Maya Kucherskaya: Russian writers have a prophetic streaklitschool.pro
Maya Kucherskaya: Russian writers have a prophetic streak. Source: litschool.pro
RBTH: How is the Creative Writing School different from other Russian institutions providing literary education?
Maya Kucherskaya: In fact, there are no other schools of this kind in the country. There are various programs, hobby groups and clubs, but there are no schools – that is, establishments offering comprehensive training on how to write prose, poetry, literary essays and so on.
Our philosophy is that you need more than just inspiration and talent to be a successful writer – you need certain skills and techniques too. There are certain elements of prose and poetry that can be taught. All the creative writing programs in Europe and the United States are built around the same idea, but this simple truth is seen as something new and controversial in Russia.
In our literary tradition authors are more like priests or prophets. What can you teach someone like that? And in fact, the perception is that we should learn from them. They are seen as the arbiters of how to live an honest life, how to build a better Russia. That is exactly how Solzhenitsyn, Tolstoy and Dostoevsky saw themselves, but they were geniuses, so this conception didn’t interfere with their literary work. The same isn’t true of lesser mortals, so as a result modern Russian literature is usually very profound and majestic in terms of the subjects it tackles, but it is far from perfect when it comes to the composition, action and believability of the characters.
RBTH: When did writing become a profession in Russia?
M.K.: That is the crux of the issue: writing is still not a viable profession in Russia. A job is something that puts bread on the table, but an author writing literary fiction might receive the same amount in royalties as a good accountant earns in a month – and that’s after years of work.
Writers producing popular fiction, 'whodunits' or romance novels, do better, of course. This is a struggle that has been going on for centuries: Pushkin was one of the first to start demanding serious money for his poetry, and some other writers like Tolstoy, Turgenev and Dostoevsky had a good income, but in general Russian writers have always had to work extremely hard to make ends meet.
RBTH: What are Russian writers lacking?
M.K.: The modern Russian prose market is incredibly small and niche. You can count the number of Russian publishers who work with contemporary authors on one hand. In contrast, there are dozens of such publishing companies in Europe and the United States – there’s a reason all creative writing textbooks end with tips on how to find a literary agent. Our market is so small that you simply don’t need an agent to navigate it. An upside of how hard it is to be an author in Russia is that it filters out casual, redundant writers. Only people who truly have writing in their blood try their hand at literary work.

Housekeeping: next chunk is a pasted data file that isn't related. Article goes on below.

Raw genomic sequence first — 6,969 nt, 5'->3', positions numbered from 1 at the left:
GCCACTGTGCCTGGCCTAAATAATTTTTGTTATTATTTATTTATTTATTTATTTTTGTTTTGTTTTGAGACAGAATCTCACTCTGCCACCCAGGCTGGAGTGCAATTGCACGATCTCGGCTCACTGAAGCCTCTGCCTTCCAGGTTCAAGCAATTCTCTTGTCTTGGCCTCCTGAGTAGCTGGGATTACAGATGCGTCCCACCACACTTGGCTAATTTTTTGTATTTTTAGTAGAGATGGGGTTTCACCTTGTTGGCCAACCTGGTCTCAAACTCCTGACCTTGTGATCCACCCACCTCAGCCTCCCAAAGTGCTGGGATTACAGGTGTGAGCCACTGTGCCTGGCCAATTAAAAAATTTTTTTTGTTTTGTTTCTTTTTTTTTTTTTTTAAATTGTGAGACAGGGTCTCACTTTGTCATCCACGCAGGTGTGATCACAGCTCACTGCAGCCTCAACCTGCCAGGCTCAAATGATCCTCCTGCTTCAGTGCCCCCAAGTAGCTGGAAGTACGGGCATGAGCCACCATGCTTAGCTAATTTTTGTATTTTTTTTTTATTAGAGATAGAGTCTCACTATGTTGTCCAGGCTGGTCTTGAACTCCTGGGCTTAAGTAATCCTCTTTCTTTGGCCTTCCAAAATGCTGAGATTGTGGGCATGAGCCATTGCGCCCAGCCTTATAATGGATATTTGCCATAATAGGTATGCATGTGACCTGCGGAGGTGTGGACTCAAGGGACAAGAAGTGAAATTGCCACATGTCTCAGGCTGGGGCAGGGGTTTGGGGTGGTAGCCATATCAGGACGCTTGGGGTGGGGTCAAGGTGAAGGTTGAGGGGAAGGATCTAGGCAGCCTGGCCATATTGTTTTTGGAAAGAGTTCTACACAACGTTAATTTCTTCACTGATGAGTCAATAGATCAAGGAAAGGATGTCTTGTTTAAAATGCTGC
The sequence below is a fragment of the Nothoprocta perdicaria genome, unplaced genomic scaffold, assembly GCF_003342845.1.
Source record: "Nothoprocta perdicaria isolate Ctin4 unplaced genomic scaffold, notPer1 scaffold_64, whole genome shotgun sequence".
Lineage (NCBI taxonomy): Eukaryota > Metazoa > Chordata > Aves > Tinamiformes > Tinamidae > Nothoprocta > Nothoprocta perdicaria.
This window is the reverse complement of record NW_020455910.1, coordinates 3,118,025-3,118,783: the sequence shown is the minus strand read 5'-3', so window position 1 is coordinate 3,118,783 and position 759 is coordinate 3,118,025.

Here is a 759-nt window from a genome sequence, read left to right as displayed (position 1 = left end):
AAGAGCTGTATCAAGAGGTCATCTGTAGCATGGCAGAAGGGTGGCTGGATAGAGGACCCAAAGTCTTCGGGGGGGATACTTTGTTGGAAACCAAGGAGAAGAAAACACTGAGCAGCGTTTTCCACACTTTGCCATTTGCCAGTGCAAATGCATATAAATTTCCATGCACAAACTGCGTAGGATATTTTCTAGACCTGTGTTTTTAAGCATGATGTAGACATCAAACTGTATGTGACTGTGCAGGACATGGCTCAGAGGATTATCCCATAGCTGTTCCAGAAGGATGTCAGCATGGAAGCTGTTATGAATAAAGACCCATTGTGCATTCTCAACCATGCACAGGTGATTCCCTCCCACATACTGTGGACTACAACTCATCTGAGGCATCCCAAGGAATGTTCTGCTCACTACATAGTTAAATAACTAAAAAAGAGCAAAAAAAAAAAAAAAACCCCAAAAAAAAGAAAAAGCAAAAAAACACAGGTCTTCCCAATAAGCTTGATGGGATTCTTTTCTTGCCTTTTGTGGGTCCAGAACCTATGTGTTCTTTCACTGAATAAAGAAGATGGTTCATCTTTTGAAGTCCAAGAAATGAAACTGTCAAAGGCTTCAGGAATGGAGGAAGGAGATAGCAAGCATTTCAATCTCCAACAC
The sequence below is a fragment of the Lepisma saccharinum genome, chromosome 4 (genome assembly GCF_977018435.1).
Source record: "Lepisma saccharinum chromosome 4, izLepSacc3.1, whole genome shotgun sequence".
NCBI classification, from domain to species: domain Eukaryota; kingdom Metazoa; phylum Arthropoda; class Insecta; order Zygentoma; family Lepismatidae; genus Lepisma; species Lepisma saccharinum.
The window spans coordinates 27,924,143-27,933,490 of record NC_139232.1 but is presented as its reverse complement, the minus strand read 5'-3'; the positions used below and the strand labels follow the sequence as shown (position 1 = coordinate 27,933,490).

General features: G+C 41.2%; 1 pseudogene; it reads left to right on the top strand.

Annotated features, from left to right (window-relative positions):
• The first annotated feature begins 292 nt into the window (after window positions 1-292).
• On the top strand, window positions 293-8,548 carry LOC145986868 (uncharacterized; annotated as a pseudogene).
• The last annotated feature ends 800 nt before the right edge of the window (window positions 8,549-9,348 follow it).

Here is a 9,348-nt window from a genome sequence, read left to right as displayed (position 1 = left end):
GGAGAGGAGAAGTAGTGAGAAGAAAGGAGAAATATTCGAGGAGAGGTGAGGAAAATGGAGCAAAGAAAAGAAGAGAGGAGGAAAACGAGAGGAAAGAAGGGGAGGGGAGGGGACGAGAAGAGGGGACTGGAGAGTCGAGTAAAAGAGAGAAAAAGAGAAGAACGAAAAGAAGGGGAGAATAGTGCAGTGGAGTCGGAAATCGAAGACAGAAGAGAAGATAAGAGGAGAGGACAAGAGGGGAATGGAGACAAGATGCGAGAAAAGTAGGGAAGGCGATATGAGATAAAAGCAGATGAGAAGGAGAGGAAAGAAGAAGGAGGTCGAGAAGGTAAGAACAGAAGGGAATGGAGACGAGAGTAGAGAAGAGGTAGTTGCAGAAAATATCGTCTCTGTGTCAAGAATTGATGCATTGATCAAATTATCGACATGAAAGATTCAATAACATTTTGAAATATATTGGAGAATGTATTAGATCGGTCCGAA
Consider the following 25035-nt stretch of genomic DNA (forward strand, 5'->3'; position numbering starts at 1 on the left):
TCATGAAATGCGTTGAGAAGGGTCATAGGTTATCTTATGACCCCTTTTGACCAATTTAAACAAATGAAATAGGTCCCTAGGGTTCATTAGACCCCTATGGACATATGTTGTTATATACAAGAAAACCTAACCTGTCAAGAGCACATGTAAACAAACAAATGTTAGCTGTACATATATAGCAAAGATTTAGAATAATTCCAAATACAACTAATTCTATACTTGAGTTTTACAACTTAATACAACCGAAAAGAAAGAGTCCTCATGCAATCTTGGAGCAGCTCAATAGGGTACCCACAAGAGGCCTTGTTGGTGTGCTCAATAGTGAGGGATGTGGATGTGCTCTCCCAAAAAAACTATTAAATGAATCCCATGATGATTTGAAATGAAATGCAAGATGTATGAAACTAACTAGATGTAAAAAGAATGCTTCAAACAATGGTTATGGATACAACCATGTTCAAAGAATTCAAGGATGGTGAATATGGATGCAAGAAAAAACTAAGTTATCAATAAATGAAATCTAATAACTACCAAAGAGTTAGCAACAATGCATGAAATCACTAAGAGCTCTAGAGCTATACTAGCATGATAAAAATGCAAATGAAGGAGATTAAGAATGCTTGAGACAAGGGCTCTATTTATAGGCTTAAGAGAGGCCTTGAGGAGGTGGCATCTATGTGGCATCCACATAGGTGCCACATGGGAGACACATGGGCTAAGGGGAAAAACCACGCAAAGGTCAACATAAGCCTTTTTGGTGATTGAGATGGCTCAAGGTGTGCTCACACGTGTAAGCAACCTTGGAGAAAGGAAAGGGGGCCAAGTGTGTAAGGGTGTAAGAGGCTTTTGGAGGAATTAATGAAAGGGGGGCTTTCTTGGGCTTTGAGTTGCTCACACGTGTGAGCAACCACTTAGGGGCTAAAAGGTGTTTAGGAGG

RBTH: Events in recent years have raised concerns of a return to censorship. You came across this recently when a stage play adapted from a short story of yours was recently banned in Novosibirsk.
M.K.: To be honest, I don’t think that a modern censor would find much work even if we did return to genuine censorship. Political satire is virtually non-existent in Russia – it was far more prevalent even during Brezhnev's stagnation era. No-one is even telling Putin jokes.
In terms of literary fiction, apart from the intrepid Dmitry Bykov and his Citizen Poet, no-one really criticizes the government. So, the censors would simply starve in modern Russia, since everything they could be controlling has been eradicated. The state wants to assume greater control over culture, but it hasn’t had much success yet. And even if the government does manage to do it – well, we've seen it all before.
What you'll get is underground culture, samizdat authors, broken lives and burned manuscripts. I simply don’t understand what kind of government would want to see an army of angry neurotics appear in their country.
RBTH: Are there a lot of Russian writers who publish their work abroad?
M.K.: They are few and far between: a dozen, maybe two, but no more than that. The appeal of Russian literature in other countries is highly dependent on the political situation. The sanctions and wars have made people tired of Russia, and it is simply too much for most of them to separate the country’s political image from its literature, to figure out that politics and literature are separate entities.
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